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by John Grochowski

John Grochowski is a blackjack expert and a well-known and respected casino gambling columnist. His syndicated casino gambling column appears in the Denver Post, Casino City Times, and other newspapers and web sites. Grochowski has written six books on gambling including the "Answer Man" series of books ( He offers one-minute gambling tips on radio station WLS-AM (890) and podcasts are available at your question to Grochowski at

Q. Do you need a special strategy for Hot Roll video poker? How does it affect the house edge?

A. Hot Roll does not require any alterations in strategy. The house edge on the Hot Roll portion of the bet is the same as on the base game. If you should happen to find 9-6 Double Double Bonus Poker on Hot Roll, the house edge is the same 98.98 percent as on 9-6 DDB on a game with no multipliers. If you find 8-5 Jacks or Better, the house edge is the familiar 97.3 percent.

Here's how it works. Hot Roll is available in Triple Play, Five Play and Ten Play versions. It takes a wager of 10 coins per hand to activate the Hot Roll feature. Instead of the 15-coin max bet on basic Triple Play, you'd bet 30 coins for Triple Play with Hot Roll.

What you get for your extra wager is a randomly occurring roll of two onscreen dice for a multiplier. After the roll, you complete your hand and any winners are multiplied by the total on the dice.

You get a roll an average of once every six hands. The odds on the roll are the same as if you were rolling two physical dice. Each die face has an equal chance of occurring on every roll. The average roll is 7, just as they are in any game using two six-sided dice.

Let's say you bet 30 coins per play for six plays, and get a single pair of Jacks each time. Five times, your payoff would be five coins. One, with the average roll of 7, your payoff would be 35 coins. The total of all your payoffs is 60 coins, instead of the 30 coins you'd get if your pay was five coins every time.

Your average payoff is double the base on the pay table. So your bet is double the wager on a standard multihand game, and your payoffs are double those on those on standard versions. Your strategy remains unchanged.

Q. A casino I go to added Free Bet blackjack. I assume it needs a special strategy. What changes do I have to make?

A. Free Bet blackjack usually is a six-deck game in which the dealer hits soft 17, blackjacks pay 3-2, you may double down on any first two cards, you may double down after splitting pairs and you may resplit pairs, including aces, up to three times for a total of four hands.

You get free double downs on hard totals of 9, 10 or 11. If you win on a free double, you get paid on the original bet and an equal amount for the double down, but if you lose, the dealer takes only your original bet.

You also get free splits on any pairs except 10-values. After splits, as you play out each hand, you may free double or free split again. So if you split 8-8, and one hand is dealt a 3 to give you an 11, you may double for free. If one hand is dealt another 8 so you again are paired up, you may split for free.

What's in it for the house is that dealer hands of 22 are pushes.

With an adapted basic strategy, that adds up to a game with a 1.04 percent house edge. Strategy changes are driven both by the free bet opportunity and the push on 22 rule, and on some hands, the strategy differs depending on whether you're playing your original paid hand or a post-split free hand.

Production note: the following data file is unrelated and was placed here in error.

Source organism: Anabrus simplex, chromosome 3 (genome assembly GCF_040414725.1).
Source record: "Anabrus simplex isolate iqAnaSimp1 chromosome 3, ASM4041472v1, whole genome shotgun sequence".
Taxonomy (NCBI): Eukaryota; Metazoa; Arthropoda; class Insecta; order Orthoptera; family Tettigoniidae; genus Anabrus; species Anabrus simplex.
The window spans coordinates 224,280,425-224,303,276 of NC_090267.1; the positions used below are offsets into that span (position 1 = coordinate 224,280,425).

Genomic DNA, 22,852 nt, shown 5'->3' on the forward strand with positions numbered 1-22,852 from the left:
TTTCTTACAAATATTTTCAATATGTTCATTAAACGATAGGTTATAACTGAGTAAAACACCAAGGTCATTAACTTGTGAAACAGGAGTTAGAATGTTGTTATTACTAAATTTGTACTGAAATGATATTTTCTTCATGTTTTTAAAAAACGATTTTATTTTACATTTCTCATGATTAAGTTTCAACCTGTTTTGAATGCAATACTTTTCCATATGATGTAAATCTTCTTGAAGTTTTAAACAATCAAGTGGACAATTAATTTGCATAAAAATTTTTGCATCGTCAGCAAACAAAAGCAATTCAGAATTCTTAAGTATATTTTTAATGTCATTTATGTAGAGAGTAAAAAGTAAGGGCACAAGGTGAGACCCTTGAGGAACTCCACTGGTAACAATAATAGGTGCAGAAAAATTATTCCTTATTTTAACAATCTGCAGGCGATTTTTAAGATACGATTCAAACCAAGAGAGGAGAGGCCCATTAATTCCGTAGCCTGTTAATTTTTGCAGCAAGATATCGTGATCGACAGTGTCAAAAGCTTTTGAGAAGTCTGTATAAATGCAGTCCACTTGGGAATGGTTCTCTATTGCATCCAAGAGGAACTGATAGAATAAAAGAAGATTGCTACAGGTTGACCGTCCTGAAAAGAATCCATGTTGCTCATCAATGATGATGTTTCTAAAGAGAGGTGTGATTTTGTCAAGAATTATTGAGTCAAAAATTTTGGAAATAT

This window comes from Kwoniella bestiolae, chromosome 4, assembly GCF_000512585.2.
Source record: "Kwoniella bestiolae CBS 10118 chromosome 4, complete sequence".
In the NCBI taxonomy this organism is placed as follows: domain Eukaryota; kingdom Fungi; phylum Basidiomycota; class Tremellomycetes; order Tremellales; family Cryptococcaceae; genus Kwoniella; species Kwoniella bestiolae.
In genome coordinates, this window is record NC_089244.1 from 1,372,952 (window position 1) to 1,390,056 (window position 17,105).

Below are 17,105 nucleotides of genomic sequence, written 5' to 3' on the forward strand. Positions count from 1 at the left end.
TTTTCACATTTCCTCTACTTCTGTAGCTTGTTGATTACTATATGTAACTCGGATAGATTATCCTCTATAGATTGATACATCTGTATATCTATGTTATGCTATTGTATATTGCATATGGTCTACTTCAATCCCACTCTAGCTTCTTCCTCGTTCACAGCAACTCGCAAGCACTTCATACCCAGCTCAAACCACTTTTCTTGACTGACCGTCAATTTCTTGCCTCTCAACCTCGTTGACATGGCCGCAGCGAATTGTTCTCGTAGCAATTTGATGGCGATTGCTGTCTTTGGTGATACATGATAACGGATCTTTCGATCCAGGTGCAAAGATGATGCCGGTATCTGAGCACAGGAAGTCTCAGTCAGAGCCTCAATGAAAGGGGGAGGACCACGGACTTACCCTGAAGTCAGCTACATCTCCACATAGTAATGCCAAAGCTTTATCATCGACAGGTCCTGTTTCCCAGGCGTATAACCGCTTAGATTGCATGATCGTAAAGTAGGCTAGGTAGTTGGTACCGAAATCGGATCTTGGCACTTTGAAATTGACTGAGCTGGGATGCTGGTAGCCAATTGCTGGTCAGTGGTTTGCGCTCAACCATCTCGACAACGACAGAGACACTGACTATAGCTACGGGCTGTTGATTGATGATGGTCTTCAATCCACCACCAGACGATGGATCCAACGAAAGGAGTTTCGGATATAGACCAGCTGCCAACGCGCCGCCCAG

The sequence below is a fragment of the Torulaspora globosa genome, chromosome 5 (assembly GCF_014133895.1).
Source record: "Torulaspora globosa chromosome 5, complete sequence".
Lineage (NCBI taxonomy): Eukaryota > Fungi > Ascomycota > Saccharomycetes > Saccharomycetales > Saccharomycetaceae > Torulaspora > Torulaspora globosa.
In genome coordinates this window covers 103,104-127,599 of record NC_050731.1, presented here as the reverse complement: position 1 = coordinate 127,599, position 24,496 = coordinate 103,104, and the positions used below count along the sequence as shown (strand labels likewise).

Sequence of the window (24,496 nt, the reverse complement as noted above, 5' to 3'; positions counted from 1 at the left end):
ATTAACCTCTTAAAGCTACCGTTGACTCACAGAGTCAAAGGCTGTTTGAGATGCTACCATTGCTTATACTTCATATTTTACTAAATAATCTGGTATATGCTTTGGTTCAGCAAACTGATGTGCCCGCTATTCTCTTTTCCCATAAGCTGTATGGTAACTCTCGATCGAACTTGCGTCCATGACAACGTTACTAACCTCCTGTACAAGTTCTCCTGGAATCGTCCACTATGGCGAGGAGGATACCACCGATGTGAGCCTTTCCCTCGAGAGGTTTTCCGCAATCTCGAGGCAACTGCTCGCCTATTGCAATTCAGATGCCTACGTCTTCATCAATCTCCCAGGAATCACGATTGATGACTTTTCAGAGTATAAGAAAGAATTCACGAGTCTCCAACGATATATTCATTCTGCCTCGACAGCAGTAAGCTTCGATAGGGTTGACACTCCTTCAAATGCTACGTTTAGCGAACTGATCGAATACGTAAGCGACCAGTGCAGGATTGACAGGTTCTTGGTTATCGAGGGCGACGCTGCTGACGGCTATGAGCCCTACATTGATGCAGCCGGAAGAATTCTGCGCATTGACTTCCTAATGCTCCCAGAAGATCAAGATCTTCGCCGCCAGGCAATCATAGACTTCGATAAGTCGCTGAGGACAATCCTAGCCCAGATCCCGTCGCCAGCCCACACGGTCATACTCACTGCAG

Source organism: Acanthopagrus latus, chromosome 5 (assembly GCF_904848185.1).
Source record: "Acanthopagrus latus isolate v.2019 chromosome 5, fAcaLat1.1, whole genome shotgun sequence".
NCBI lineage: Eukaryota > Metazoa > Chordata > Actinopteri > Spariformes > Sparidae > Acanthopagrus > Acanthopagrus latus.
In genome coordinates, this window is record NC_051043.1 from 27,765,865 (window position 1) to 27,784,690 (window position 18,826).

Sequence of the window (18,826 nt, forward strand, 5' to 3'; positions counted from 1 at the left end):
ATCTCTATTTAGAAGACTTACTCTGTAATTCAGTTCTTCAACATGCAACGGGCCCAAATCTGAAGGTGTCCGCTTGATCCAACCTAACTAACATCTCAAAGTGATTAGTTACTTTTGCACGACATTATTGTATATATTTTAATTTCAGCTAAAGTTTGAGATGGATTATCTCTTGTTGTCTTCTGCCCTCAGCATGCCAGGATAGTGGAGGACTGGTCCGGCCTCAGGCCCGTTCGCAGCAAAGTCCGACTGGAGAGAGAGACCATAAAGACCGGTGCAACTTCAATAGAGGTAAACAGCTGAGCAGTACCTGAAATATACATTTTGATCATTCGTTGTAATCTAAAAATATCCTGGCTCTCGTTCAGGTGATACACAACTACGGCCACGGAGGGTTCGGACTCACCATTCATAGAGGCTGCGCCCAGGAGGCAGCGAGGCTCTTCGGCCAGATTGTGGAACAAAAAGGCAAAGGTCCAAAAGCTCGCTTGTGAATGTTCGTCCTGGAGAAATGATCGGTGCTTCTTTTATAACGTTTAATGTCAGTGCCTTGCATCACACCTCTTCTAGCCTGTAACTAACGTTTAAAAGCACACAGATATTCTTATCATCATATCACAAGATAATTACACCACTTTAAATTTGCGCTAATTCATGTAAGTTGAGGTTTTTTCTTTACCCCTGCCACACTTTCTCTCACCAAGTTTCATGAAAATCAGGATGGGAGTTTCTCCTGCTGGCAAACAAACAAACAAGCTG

When dealt pairs, always take the free split unless the pairs are 5s or 10s. Stand on pairs of 10 values, as usual, and take the free double on pairs of 5s regardless of dealer up card.

Changes aren't difficult, but too lengthy to list in one Q-A item. Do take the free double on any two-card total of 9, 10 or 11, no matter what the dealer shows.

For a fully detailed strategy, go to the Free Bet blackjack page at Note the differences between strategy on a paid hand and a post-split free hand. For example, on a paid hand, stand on hard 17 if the dealer shows anything from 2 through 10, but surrender, if available, against an Ace. If your hard 17 is on the free hand, no surrender is available, but there's a departure from the norm in that we hit against 7, 8, 9 or Ace, while standing vs. 10 as well as 6 and under.

Q. My dad and I took a trip to a casino that had both 8/5 Bonus Poker and 8/5 ACES Bonus Poker, so naturally I played the ACES version. I noticed that there were as many people playing BP as ACES. Why? Is there a reason to avoid the ACES?

A. No, there is nothing in ACES Bonus Poker that would make it a bet to avoid. What you were observing were people who either didn't know there was a potential extra payoff on ACES, didn't care, or just felt luckier on the Bonus Poker machines.

For those unfamiliar with ACES, each ace is marked with a letter - A, C, E or S. If you get four aces in order so they spell ACES with no gaps, they pay 800-for-1. With a five-coin wager, that's a 4,000-coin bonanza, the same as you'd get for a royal flush, instead of the usual 400 coins you get for four aces on Bonus Poker.

Starting from the left, the aces have to be in positions 1-2-3-4 or 2-3-4-5. The non-ace card in your final hand can't be in the middle. I once had a hand of A-C-9 of diamonds-E-S. The aces were in the proper order, but with that 9 in the middle breaking up the spelling, my return was 400 coins, not 4,000.

It doesn't happen often enough to add much more to the payback percentage. With an 8/5 pay table, Bonus Poker returns 99.2% with expert play, while the ACES version returns 99.4%.

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